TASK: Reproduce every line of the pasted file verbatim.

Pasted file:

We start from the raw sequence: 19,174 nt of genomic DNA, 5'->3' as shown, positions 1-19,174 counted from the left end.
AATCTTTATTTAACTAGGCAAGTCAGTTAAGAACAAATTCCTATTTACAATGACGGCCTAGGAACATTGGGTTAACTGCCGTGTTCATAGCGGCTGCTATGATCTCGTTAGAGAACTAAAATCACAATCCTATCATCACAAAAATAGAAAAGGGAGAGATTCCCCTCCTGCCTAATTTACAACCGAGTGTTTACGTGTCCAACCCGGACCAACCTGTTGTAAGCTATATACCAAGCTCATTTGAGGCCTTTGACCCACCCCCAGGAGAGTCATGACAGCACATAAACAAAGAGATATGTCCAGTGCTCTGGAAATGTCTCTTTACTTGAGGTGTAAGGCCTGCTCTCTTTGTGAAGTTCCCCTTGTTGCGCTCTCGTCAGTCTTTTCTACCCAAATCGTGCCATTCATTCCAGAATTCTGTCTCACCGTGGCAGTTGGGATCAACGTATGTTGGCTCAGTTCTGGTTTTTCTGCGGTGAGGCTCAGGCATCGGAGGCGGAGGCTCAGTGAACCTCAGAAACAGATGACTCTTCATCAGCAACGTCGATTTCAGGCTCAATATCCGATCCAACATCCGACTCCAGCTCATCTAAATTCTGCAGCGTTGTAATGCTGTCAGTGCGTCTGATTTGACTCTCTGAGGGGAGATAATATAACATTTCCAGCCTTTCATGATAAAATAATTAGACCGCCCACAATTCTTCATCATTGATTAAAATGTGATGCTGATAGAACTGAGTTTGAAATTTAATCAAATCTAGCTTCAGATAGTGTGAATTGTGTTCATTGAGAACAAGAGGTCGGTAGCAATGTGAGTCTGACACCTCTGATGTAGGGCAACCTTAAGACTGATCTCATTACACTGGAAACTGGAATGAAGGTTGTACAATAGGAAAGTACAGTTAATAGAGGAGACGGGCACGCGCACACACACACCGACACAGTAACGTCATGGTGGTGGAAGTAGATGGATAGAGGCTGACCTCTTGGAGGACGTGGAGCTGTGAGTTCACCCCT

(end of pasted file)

We start from the raw sequence: 19,174 nt of genomic DNA, 5'->3' as shown, positions 1-19,174 counted from the left end.
AATCTTTATTTAACTAGGCAAGTCAGTTAAGAACAAATTCCTATTTACAATGACGGCCTAGGAACATTGGGTTAACTGCCGTGTTCATAGCGGCTGCTATGATCTCGTTAGAGAACTAAAATCACAATCCTATCATCACAAAAATAGAAAAGGGAGAGATTCCCCTCCTGCCTAATTTACAACCGAGTGTTTACGTGTCCAACCCGGACCAACCTGTTGTAAGCTATATACCAAGCTCATTTGAGGCCTTTGACCCACCCCCAGGAGAGTCATGACAGCACATAAACAAAGAGATATGTCCAGTGCTCTGGAAATGTCTCTTTACTTGAGGTGTAAGGCCTGCTCTCTTTGTGAAGTTCCCCTTGTTGCGCTCTCGTCAGTCTTTTCTACCCAAATCGTGCCATTCATTCCAGAATTCTGTCTCACCGTGGCAGTTGGGATCAACGTATGTTGGCTCAGTTCTGGTTTTTCTGCGGTGAGGCTCAGGCATCGGAGGCGGAGGCTCAGTGAACCTCAGAAACAGATGACTCTTCATCAGCAACGTCGATTTCAGGCTCAATATCCGATCCAACATCCGACTCCAGCTCATCTAAATTCTGCAGCGTTGTAATGCTGTCAGTGCGTCTGATTTGACTCTCTGAGGGGAGATAATATAACATTTCCAGCCTTTCATGATAAAATAATTAGACCGCCCACAATTCTTCATCATTGATTAAAATGTGATGCTGATAGAACTGAGTTTGAAATTTAATCAAATCTAGCTTCAGATAGTGTGAATTGTGTTCATTGAGAACAAGAGGTCGGTAGCAATGTGAGTCTGACACCTCTGATGTAGGGCAACCTTAAGACTGATCTCATTACACTGGAAACTGGAATGAAGGTTGTACAATAGGAAAGTACAGTTAATAGAGGAGACGGGCACGCGCACACACACACCGACACAGTAACGTCATGGTGGTGGAAGTAGATGGATAGAGGCTGACCTCTTGGAGGACGTGGAGCTGTGAGTTCACCCCT